Egypt’s gender inequality has a price the country can’t afford

Rachel Aspden, author of Generation Revolution, writes about the cost of gender-based violence in the country

PEP MONTSERRAT/ for The National
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In the spring of 2014, Egypt was officially in love. TV presenters and newspaper columnists swooned openly over their idol’s charisma. Cairo was papered with posters and billboards of a manly figure posing in rugged desert fatigues or in designer suits.

At political rallies, respectable housewives wept and teenage girls hung out of car windows screaming out one name.

Romance, however comprehensively it blinds its victims at first, inevitably fades. And two years after this tidal wave of devotion swept him to the presidency, Abdel Fattah El Sisi finds himself with many challenges to deal with. But the release of two statistics in early June pointed to a quieter crisis that could outweigh them all – and that hits his one-time devoted female supporters hardest.

The first stated that gender-based violence costs Egypt up to $693 million (Dh2.54bn) a year. The second that the country’s population has increased by 1 million in the past six months alone. These numbers might be unsurprising quoted in a critical report by an international NGO, but this time, they come from Egypt’s state statistics agency. The agency also noted that the population growth rate – currently 2.4 per cent, up from 1.7 per cent in 2010 – is “five times the rate in developed countries”.

Some hoped that the revolution of 2011 would bring substantive change for Egypt’s women. But officials across the political spectrum have continued to frame “women’s issues” in nebulous terms such as honour, shame and respect.

Problems such as sexual harassment, domestic violence, so-called honour crimes, female genital mutilation (FGM), illiteracy and lack of education about or access to family planning – and the regressive attitudes to gender that underlie them – have been ignored or inflamed by state policies.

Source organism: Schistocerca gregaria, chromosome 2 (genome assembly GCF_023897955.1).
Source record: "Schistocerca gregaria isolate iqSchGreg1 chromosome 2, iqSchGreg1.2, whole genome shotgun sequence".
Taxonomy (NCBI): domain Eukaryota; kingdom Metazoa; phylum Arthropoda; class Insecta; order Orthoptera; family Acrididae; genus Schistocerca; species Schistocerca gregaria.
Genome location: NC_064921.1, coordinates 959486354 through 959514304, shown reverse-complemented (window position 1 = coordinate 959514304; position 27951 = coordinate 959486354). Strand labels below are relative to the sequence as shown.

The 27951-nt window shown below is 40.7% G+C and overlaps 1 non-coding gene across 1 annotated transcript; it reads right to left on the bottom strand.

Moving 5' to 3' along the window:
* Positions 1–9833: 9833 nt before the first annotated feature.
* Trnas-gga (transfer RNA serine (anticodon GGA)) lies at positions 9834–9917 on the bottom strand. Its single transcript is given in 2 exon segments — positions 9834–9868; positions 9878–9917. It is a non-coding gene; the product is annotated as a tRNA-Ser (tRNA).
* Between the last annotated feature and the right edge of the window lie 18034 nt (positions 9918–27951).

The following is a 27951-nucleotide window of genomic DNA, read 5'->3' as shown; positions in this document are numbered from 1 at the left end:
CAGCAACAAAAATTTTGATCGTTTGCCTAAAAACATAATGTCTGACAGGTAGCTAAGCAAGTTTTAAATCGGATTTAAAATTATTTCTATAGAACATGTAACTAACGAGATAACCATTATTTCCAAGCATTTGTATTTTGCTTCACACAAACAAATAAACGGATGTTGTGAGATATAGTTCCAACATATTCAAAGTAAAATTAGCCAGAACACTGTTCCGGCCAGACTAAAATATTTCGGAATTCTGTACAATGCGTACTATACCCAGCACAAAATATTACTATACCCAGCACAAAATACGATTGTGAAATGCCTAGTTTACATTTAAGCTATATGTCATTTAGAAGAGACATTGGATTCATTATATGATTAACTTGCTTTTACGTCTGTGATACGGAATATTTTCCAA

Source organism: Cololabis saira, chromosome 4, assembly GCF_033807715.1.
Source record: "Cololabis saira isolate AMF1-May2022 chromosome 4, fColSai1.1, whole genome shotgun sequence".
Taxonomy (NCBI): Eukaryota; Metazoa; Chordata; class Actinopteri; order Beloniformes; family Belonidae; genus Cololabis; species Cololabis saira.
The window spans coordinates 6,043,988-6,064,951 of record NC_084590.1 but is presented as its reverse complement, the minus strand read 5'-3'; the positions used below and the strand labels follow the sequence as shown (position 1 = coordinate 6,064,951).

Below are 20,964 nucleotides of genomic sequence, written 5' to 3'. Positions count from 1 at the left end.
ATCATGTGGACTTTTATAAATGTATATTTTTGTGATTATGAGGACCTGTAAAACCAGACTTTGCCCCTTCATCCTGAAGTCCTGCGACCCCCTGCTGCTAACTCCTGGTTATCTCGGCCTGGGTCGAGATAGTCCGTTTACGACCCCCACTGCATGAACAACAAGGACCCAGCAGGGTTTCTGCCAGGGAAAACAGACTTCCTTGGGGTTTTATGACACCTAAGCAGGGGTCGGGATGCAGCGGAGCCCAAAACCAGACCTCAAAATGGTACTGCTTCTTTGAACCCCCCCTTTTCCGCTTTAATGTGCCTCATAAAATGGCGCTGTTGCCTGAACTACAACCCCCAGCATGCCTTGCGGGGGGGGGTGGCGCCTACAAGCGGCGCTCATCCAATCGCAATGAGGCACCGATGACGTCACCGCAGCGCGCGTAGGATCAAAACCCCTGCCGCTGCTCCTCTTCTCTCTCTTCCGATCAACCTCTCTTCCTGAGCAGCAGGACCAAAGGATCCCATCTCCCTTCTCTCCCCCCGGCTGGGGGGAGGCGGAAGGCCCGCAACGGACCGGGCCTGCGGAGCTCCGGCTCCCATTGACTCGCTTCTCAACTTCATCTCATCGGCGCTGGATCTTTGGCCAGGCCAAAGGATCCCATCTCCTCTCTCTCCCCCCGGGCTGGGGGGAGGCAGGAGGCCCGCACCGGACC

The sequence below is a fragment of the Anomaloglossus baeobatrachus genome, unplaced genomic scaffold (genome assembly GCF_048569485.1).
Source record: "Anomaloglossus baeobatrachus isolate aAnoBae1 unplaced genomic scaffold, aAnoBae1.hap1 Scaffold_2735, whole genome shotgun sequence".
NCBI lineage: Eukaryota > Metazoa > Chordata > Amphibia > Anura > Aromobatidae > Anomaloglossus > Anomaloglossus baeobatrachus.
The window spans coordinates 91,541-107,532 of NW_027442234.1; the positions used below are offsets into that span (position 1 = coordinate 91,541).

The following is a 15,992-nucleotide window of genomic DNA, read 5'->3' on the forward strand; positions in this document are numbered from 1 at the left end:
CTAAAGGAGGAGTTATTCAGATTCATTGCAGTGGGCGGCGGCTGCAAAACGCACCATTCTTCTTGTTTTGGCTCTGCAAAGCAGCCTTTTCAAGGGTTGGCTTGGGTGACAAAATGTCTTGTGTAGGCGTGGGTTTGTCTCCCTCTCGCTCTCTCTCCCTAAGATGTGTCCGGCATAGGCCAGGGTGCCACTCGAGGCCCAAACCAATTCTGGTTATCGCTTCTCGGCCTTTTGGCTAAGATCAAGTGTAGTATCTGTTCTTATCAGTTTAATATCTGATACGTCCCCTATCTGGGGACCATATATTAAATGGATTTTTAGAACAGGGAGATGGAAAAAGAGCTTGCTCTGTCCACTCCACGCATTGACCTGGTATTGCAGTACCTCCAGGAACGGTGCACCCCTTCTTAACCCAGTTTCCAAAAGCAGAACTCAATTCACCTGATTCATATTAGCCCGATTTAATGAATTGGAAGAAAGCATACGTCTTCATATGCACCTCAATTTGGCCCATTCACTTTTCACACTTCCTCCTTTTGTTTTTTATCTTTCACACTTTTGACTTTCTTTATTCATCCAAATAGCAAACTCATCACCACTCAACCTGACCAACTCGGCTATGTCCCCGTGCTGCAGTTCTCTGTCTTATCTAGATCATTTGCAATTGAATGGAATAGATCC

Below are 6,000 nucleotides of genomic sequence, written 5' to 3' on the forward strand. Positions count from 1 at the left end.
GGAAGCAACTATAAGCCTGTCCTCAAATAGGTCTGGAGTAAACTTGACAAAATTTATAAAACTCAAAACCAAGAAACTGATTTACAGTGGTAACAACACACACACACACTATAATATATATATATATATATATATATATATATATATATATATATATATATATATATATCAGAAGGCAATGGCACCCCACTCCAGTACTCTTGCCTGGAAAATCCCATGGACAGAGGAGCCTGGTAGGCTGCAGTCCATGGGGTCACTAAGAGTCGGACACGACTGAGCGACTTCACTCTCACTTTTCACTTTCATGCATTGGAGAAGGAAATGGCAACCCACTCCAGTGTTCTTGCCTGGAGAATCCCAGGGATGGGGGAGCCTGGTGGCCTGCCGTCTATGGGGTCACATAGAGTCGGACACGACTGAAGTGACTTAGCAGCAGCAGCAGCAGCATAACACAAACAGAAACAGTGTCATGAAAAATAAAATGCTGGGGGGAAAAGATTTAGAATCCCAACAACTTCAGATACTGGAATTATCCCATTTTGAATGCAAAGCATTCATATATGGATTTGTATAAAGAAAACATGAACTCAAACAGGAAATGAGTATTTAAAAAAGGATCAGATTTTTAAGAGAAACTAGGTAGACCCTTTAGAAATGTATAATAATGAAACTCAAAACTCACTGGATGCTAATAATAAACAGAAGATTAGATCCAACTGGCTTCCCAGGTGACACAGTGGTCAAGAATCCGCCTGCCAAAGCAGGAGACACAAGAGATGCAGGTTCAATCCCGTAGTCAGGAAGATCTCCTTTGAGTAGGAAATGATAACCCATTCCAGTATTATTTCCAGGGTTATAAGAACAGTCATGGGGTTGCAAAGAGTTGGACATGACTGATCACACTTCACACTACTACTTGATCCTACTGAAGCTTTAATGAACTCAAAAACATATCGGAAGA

Now, the release of these statistics suggests recognition may be dawning that allowing women to bear the brunt of the poverty, oppression and official neglect that plague the majority of Egyptians has a price tag the country can’t afford. Suddenly, the problem is quantifiable.

While researching a book on young people in Egypt between 2010 and 2015, I found some shocking figures were widely reported.

A 2013 UN survey found that 99.3 per cent of Egyptian women reported experiencing sexual harassment, while according to the government’s own research, 91 per cent of women between 15 and 49 have been subject to FGM.

Other data is harder to come by, and points to distortion by fear or stigma. A 2009 government study, for instance, found 60 per cent of married women reported experiencing domestic violence, while nearly 80 per cent of married men admitted to inflicting it on their wives.

But subtler barriers to equality remain – the fear of public shame, ostracism and, especially in poor and rural communities, physical abuse that is used to control girls’ and women’s behaviour. Marriage and childbearing are still seen as women’s only acceptable destiny, even by most educated city-dwellers.

Many subscribe to the traditional belief that family planning is unnecessary or even irreligious because “children bring their own sustenance”.

Every woman I interviewed, from the least privileged to the wealthiest and most educated, had a story about her struggle with these attitudes.